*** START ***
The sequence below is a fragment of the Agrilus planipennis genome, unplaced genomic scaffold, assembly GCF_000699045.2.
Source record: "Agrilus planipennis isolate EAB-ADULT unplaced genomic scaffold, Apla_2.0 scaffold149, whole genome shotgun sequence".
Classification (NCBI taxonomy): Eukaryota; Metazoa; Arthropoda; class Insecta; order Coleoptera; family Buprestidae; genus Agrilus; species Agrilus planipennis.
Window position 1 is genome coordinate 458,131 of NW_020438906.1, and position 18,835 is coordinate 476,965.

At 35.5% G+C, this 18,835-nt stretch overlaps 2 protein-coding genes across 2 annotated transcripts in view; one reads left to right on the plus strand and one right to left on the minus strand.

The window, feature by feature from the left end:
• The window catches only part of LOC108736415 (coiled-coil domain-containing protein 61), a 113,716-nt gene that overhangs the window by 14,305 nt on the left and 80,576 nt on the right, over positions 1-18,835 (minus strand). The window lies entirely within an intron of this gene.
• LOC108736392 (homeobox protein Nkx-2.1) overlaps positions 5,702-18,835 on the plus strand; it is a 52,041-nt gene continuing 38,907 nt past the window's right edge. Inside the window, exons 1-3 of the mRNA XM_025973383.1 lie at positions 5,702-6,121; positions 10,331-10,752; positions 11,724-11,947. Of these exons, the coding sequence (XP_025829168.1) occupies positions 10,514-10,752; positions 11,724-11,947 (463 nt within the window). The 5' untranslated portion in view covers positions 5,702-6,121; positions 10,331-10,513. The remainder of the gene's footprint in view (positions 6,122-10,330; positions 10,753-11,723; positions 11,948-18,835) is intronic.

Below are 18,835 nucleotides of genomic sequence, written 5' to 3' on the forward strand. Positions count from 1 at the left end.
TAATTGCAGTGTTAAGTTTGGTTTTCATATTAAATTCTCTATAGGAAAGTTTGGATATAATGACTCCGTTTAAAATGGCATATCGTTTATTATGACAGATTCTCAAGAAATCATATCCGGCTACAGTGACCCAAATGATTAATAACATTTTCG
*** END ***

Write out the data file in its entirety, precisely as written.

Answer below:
The sequence below is a fragment of the Agrilus planipennis genome, unplaced genomic scaffold, assembly GCF_000699045.2.
Source record: "Agrilus planipennis isolate EAB-ADULT unplaced genomic scaffold, Apla_2.0 scaffold149, whole genome shotgun sequence".
Classification (NCBI taxonomy): Eukaryota; Metazoa; Arthropoda; class Insecta; order Coleoptera; family Buprestidae; genus Agrilus; species Agrilus planipennis.
Window position 1 is genome coordinate 458,131 of NW_020438906.1, and position 18,835 is coordinate 476,965.

At 35.5% G+C, this 18,835-nt stretch overlaps 2 protein-coding genes across 2 annotated transcripts in view; one reads left to right on the plus strand and one right to left on the minus strand.

The window, feature by feature from the left end:
• The window catches only part of LOC108736415 (coiled-coil domain-containing protein 61), a 113,716-nt gene that overhangs the window by 14,305 nt on the left and 80,576 nt on the right, over positions 1-18,835 (minus strand). The window lies entirely within an intron of this gene.
• LOC108736392 (homeobox protein Nkx-2.1) overlaps positions 5,702-18,835 on the plus strand; it is a 52,041-nt gene continuing 38,907 nt past the window's right edge. Inside the window, exons 1-3 of the mRNA XM_025973383.1 lie at positions 5,702-6,121; positions 10,331-10,752; positions 11,724-11,947. Of these exons, the coding sequence (XP_025829168.1) occupies positions 10,514-10,752; positions 11,724-11,947 (463 nt within the window). The 5' untranslated portion in view covers positions 5,702-6,121; positions 10,331-10,513. The remainder of the gene's footprint in view (positions 6,122-10,330; positions 10,753-11,723; positions 11,948-18,835) is intronic.

Below are 18,835 nucleotides of genomic sequence, written 5' to 3' on the forward strand. Positions count from 1 at the left end.
TAATTGCAGTGTTAAGTTTGGTTTTCATATTAAATTCTCTATAGGAAAGTTTGGATATAATGACTCCGTTTAAAATGGCATATCGTTTATTATGACAGATTCTCAAGAAATCATATCCGGCTACAGTGACCCAAATGATTAATAACATTTTCG